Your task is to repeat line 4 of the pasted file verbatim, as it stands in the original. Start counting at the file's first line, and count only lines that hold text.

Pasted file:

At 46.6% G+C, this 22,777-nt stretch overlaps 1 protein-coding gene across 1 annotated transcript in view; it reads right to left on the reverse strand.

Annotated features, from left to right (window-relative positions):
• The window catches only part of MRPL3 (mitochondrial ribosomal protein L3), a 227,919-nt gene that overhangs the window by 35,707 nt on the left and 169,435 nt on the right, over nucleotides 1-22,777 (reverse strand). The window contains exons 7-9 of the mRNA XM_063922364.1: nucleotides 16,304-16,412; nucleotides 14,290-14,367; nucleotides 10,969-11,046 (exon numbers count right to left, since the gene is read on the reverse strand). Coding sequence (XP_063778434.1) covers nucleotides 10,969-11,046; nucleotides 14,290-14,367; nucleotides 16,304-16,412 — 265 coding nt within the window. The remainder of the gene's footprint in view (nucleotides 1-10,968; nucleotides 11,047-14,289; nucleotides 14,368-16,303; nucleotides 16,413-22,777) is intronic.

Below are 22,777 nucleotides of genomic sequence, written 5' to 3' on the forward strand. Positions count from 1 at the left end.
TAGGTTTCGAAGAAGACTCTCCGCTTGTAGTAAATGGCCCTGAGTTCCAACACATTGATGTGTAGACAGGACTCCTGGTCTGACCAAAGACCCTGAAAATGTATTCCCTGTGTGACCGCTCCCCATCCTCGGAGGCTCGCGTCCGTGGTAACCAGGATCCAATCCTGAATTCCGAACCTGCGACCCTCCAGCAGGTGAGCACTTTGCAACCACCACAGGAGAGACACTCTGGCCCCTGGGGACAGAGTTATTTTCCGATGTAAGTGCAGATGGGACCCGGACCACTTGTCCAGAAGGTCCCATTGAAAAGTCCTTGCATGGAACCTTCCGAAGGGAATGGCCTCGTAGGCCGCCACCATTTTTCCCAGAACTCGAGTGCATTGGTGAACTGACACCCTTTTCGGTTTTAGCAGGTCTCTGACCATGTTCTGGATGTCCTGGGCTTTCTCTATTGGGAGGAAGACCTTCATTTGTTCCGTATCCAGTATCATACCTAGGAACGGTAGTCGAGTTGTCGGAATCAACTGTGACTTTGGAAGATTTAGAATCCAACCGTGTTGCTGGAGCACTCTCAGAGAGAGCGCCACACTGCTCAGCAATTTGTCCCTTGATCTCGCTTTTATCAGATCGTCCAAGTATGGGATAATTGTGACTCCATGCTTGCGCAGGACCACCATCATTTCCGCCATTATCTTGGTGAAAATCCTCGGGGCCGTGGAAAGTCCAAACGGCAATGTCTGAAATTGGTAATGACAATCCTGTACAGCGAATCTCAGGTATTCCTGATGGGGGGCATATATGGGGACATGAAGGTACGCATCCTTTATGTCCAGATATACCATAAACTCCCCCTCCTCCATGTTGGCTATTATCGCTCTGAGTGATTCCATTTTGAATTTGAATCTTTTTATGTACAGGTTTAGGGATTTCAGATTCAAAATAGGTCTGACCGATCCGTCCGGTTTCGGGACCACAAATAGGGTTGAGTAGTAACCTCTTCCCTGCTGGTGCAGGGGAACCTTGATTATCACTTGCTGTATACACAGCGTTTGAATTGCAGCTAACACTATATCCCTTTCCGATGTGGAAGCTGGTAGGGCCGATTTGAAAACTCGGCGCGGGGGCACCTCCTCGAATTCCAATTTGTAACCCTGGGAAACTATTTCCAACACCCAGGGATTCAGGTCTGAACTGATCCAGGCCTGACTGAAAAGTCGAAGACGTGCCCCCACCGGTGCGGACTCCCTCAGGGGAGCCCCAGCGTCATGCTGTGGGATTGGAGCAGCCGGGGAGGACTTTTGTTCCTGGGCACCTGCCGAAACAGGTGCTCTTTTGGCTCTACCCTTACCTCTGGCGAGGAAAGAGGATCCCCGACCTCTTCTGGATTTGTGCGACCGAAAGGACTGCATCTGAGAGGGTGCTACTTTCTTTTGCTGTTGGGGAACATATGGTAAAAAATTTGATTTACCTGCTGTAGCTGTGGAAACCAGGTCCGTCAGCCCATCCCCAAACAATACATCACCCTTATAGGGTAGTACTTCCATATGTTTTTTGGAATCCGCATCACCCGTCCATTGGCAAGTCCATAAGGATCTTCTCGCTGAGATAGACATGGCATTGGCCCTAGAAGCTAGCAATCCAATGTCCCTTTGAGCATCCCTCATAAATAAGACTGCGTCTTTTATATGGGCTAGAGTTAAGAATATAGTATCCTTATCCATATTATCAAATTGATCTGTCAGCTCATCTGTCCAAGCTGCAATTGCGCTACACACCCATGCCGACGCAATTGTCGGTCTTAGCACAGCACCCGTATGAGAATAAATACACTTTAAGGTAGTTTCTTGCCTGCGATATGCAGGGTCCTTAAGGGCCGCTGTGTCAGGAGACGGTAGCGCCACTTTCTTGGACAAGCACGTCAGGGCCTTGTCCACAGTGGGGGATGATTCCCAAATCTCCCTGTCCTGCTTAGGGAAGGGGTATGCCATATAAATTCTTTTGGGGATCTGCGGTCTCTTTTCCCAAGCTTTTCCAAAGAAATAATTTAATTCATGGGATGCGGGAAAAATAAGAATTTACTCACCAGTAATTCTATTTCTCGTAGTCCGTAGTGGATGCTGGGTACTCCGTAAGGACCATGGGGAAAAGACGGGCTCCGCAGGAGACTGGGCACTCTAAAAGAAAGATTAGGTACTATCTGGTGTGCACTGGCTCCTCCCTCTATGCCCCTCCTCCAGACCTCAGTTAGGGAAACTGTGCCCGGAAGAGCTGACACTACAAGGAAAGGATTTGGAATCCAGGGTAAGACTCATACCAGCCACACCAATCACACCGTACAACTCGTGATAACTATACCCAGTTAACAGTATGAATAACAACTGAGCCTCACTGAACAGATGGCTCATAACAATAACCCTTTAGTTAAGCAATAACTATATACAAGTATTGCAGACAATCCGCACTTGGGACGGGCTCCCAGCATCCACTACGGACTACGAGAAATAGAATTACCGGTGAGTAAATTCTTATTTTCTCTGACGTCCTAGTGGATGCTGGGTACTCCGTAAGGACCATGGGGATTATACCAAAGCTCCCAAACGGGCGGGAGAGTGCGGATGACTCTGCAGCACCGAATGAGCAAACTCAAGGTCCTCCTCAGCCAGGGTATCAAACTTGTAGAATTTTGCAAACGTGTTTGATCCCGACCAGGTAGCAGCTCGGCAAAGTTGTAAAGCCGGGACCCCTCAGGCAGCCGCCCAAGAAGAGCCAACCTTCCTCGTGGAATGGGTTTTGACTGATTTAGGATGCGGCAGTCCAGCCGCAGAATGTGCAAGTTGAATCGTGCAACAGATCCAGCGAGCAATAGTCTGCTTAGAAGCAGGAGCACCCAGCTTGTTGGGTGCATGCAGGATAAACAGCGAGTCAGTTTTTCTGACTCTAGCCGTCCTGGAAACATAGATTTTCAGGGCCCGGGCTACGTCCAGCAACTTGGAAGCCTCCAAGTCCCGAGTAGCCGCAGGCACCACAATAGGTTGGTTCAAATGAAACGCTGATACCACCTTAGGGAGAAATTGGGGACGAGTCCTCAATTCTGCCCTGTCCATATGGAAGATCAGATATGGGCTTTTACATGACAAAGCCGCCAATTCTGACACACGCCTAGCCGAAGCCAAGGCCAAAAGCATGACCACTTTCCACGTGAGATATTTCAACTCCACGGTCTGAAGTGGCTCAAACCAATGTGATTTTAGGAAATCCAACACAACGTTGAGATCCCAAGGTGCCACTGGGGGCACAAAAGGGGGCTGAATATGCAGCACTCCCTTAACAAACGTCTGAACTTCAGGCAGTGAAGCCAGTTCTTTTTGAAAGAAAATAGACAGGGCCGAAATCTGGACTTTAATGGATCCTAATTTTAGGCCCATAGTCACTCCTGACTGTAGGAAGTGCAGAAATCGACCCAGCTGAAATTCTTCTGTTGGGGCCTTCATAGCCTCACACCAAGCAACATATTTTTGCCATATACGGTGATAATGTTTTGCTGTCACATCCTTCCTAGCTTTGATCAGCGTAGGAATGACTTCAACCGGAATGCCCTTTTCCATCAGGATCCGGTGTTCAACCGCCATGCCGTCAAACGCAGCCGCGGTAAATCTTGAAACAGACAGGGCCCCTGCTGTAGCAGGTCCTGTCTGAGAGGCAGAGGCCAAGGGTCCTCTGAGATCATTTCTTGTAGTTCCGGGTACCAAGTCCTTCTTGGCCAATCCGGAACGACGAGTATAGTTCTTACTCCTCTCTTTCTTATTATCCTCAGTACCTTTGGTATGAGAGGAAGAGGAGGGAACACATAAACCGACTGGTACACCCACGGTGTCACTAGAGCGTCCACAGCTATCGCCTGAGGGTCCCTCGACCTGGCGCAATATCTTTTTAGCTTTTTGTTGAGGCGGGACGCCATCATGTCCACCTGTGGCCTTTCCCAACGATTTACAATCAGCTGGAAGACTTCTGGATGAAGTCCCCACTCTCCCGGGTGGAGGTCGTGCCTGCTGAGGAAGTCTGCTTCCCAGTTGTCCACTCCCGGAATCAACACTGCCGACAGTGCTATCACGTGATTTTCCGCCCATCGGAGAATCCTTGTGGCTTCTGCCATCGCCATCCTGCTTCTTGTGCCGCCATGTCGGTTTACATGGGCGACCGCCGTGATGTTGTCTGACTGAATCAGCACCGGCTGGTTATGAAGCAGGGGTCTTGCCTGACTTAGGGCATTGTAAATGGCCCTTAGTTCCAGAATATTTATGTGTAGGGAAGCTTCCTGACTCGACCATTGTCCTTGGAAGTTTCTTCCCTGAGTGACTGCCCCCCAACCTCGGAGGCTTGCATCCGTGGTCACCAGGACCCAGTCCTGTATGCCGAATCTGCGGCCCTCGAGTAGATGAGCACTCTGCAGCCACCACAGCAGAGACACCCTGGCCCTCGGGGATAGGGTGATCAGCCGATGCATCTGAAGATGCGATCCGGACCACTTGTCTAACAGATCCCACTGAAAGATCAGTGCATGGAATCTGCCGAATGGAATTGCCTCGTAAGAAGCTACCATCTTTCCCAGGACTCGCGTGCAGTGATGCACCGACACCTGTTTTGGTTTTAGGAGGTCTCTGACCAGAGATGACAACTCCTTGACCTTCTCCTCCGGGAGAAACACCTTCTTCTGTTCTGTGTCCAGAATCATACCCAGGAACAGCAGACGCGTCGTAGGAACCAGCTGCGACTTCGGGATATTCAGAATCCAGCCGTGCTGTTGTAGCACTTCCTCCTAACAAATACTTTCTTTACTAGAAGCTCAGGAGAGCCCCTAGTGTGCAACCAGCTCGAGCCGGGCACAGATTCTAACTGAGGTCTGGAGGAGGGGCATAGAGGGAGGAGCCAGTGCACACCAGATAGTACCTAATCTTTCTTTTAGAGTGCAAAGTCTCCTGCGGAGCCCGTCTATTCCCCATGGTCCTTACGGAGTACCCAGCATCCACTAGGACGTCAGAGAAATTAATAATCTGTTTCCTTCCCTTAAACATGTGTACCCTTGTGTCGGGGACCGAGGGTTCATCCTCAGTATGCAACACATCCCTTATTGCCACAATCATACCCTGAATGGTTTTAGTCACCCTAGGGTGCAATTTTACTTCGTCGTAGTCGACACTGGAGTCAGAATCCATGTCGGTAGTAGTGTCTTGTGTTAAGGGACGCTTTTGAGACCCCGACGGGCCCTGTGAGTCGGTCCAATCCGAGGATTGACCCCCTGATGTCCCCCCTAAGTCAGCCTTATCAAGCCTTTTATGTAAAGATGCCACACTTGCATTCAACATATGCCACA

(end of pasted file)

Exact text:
Below are 22,777 nucleotides of genomic sequence, written 5' to 3' on the forward strand. Positions count from 1 at the left end.